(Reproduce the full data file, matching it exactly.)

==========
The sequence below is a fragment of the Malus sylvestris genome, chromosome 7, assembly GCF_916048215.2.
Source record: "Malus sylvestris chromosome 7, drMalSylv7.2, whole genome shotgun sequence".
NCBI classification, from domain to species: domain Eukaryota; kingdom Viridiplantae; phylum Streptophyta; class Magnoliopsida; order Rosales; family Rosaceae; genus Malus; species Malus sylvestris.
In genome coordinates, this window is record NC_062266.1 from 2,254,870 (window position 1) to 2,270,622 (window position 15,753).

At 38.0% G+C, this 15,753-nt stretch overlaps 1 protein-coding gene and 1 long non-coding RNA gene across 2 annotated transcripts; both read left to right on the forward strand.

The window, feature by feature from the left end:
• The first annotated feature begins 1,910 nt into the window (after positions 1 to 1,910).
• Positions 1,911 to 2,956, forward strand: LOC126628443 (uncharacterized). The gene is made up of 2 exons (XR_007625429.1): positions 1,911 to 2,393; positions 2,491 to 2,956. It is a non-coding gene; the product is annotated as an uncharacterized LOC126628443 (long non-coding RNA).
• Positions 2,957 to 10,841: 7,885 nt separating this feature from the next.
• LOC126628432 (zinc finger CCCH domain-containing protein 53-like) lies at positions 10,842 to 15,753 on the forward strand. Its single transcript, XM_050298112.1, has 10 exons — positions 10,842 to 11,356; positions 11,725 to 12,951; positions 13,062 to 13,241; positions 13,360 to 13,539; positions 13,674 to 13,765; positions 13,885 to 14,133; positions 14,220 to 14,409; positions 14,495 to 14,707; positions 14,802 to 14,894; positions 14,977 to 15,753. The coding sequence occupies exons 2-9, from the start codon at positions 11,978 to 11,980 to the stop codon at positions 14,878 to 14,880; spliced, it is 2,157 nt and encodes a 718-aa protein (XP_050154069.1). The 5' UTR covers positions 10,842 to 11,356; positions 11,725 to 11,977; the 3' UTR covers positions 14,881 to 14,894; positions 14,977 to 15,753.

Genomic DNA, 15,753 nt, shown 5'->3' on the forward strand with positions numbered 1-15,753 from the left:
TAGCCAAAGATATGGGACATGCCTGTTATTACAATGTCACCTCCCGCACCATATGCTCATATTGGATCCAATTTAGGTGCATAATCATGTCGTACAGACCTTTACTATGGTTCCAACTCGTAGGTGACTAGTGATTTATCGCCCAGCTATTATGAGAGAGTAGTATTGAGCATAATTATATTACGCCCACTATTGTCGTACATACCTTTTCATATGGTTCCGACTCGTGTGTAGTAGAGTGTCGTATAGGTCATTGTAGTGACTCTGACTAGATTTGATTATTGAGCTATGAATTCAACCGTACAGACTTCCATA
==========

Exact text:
The sequence below is a fragment of the Malus sylvestris genome, chromosome 7, assembly GCF_916048215.2.
Source record: "Malus sylvestris chromosome 7, drMalSylv7.2, whole genome shotgun sequence".
NCBI classification, from domain to species: domain Eukaryota; kingdom Viridiplantae; phylum Streptophyta; class Magnoliopsida; order Rosales; family Rosaceae; genus Malus; species Malus sylvestris.
In genome coordinates, this window is record NC_062266.1 from 2,254,870 (window position 1) to 2,270,622 (window position 15,753).

At 38.0% G+C, this 15,753-nt stretch overlaps 1 protein-coding gene and 1 long non-coding RNA gene across 2 annotated transcripts; both read left to right on the forward strand.

The window, feature by feature from the left end:
• The first annotated feature begins 1,910 nt into the window (after positions 1 to 1,910).
• Positions 1,911 to 2,956, forward strand: LOC126628443 (uncharacterized). The gene is made up of 2 exons (XR_007625429.1): positions 1,911 to 2,393; positions 2,491 to 2,956. It is a non-coding gene; the product is annotated as an uncharacterized LOC126628443 (long non-coding RNA).
• Positions 2,957 to 10,841: 7,885 nt separating this feature from the next.
• LOC126628432 (zinc finger CCCH domain-containing protein 53-like) lies at positions 10,842 to 15,753 on the forward strand. Its single transcript, XM_050298112.1, has 10 exons — positions 10,842 to 11,356; positions 11,725 to 12,951; positions 13,062 to 13,241; positions 13,360 to 13,539; positions 13,674 to 13,765; positions 13,885 to 14,133; positions 14,220 to 14,409; positions 14,495 to 14,707; positions 14,802 to 14,894; positions 14,977 to 15,753. The coding sequence occupies exons 2-9, from the start codon at positions 11,978 to 11,980 to the stop codon at positions 14,878 to 14,880; spliced, it is 2,157 nt and encodes a 718-aa protein (XP_050154069.1). The 5' UTR covers positions 10,842 to 11,356; positions 11,725 to 11,977; the 3' UTR covers positions 14,881 to 14,894; positions 14,977 to 15,753.

Genomic DNA, 15,753 nt, shown 5'->3' on the forward strand with positions numbered 1-15,753 from the left:
TAGCCAAAGATATGGGACATGCCTGTTATTACAATGTCACCTCCCGCACCATATGCTCATATTGGATCCAATTTAGGTGCATAATCATGTCGTACAGACCTTTACTATGGTTCCAACTCGTAGGTGACTAGTGATTTATCGCCCAGCTATTATGAGAGAGTAGTATTGAGCATAATTATATTACGCCCACTATTGTCGTACATACCTTTTCATATGGTTCCGACTCGTGTGTAGTAGAGTGTCGTATAGGTCATTGTAGTGACTCTGACTAGATTTGATTATTGAGCTATGAATTCAACCGTACAGACTTCCATA